I am an acorn that has wandered quite far from the tree from which I fell—so much so that my fellow nuts have a hard time conceiving of an oak growing out of my seed. As if the journey to new soil is not perilous in and of itself, I must also bear the stigmata of familial disapprobation or confusion. It is hard leaving the herd.

3. Physical Contact
as in bodies together

I had an experience of this last Sunday, at the end of Men's Group. After sharing that I was planning to take a leave of absence from Dancing Rabbit and try living with friends in NC, the evening concluded with the group giving me a "cinnamon roll." Starting in a circle with everyone holding hands, I dropped my left hand and then spiraled inward while continuing to hold the hand of the person on my right. The results was a spiral with me in the middle. I was acutely aware of both the smells and touch of the other men—and how seldom I feel that.

Because our culture tends to overlay almost all touch with sexual innuendo, there is a strong tendency to discourage touch excepting across the bonds of immediate family or where there is mutual consent to enter into the realm of sexual exploration. The upshot of this taboo is that people are starved for touch. Even where there is scientific evidence that touch is a necessary feature of health, we physically connect with one another seldom and often as carefully as handling porcelain when we do—as if we might break.

Among the many things I miss as a consequence of being estranged from Ma'ikwe is her touch: holding hands on walks, her touching my shoulder lightly when delivering me a cup of coffee at my desk, cuddling as our last act of consciousness at night.

At its best, community is about everyone being in touch.


I'm feeling better.

In fact, well enough to offer up this essay as a triple entendre.

1. The start of a 22-day road trip
I'm typing this on board the Illinois Zephyr, en route to Chicago, where I'll catch the eastbound Capitol Limited for DC this evening. Tomorrow I meet with an FIC donor, and by Wednesday evening I'll be in Blacksburg VA, where I'll be working through the weekend with Shadowlake Village, an established cohousing community with whom I've worked before (though the last time was the weekend right before Katrina hit New Orleans, almost 10 years ago).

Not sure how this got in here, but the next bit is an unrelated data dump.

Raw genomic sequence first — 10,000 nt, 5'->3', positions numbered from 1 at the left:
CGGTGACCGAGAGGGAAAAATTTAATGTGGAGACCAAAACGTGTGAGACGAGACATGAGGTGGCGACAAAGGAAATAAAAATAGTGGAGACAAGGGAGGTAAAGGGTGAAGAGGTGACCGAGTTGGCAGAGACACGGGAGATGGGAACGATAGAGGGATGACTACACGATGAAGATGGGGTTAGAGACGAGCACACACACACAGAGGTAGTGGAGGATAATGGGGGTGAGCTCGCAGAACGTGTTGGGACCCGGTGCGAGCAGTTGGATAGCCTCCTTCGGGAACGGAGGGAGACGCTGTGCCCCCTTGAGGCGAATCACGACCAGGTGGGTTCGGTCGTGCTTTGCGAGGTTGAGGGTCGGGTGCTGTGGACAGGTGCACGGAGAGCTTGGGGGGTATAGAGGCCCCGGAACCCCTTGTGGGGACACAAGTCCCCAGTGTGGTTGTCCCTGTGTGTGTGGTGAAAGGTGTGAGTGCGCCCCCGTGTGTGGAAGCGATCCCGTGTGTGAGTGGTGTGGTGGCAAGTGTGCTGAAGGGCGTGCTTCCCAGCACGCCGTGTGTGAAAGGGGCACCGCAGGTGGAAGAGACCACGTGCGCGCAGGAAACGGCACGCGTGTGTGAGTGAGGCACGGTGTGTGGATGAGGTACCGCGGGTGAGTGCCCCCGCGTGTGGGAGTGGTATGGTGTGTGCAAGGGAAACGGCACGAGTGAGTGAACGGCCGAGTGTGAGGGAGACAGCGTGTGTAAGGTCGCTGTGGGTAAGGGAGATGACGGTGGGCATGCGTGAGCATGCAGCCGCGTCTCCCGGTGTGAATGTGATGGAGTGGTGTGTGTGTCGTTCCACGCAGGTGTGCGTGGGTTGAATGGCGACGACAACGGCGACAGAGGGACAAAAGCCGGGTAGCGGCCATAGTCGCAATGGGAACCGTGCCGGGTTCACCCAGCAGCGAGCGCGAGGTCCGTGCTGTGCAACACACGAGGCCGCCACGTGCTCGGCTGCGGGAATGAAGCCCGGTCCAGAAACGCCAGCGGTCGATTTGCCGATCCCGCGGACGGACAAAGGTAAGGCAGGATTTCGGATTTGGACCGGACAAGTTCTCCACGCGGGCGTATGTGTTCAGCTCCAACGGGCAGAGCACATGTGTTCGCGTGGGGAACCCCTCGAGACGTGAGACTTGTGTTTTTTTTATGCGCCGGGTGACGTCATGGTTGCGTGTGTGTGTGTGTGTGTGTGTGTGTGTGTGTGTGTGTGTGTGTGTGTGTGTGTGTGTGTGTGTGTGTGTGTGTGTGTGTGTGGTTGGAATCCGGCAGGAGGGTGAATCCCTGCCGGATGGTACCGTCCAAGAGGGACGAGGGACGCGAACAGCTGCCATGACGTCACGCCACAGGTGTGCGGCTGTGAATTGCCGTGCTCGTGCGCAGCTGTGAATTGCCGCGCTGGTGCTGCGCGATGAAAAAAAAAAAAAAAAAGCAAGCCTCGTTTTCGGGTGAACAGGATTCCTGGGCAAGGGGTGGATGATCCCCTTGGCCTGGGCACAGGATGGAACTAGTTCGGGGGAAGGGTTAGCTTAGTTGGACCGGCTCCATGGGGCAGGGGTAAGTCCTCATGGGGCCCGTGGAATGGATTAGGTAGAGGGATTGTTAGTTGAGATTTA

After that I get to enjoy four days with my dear friend, Ann Shrader, in nearby Floyd VA. Departing Virginia May 9, I'll get to Denver by Sunday morning, where I'll visit for two days with another long-term friend, followed by five days of FIC meetings at Wild Sage, a cohousing community in Boulder. Then I head for the barn.

This is a fairly typical trip, combining a little of all the things I like to do out in the world: professional facilitating/consulting, network organizing, and visiting with friends. 

So I'm outbound from home.

2. I'm moving to NC
While my going on a trip is not remarkable and neither is the mix of how I'll be spending my time, I realized only yesterday that I will miss the entire morel season without a single walk in the woods, and I'll also not be in state when Sandhill celebrates Land Day, May 9. These are significant omissions because it represents an unmooring of my connection to place—my home of 41 years. I used to schedule trips around morel season and Land Day, and now I'm scheduling through them.

As I reported earlier as a possibility, I've made up my mind to join Maria, Joe, and Mia (Maria's 13-year-old daughter) in early June, occupying their third-floor apartment. I'll be renting month to month and exploring a household scale community with close friends.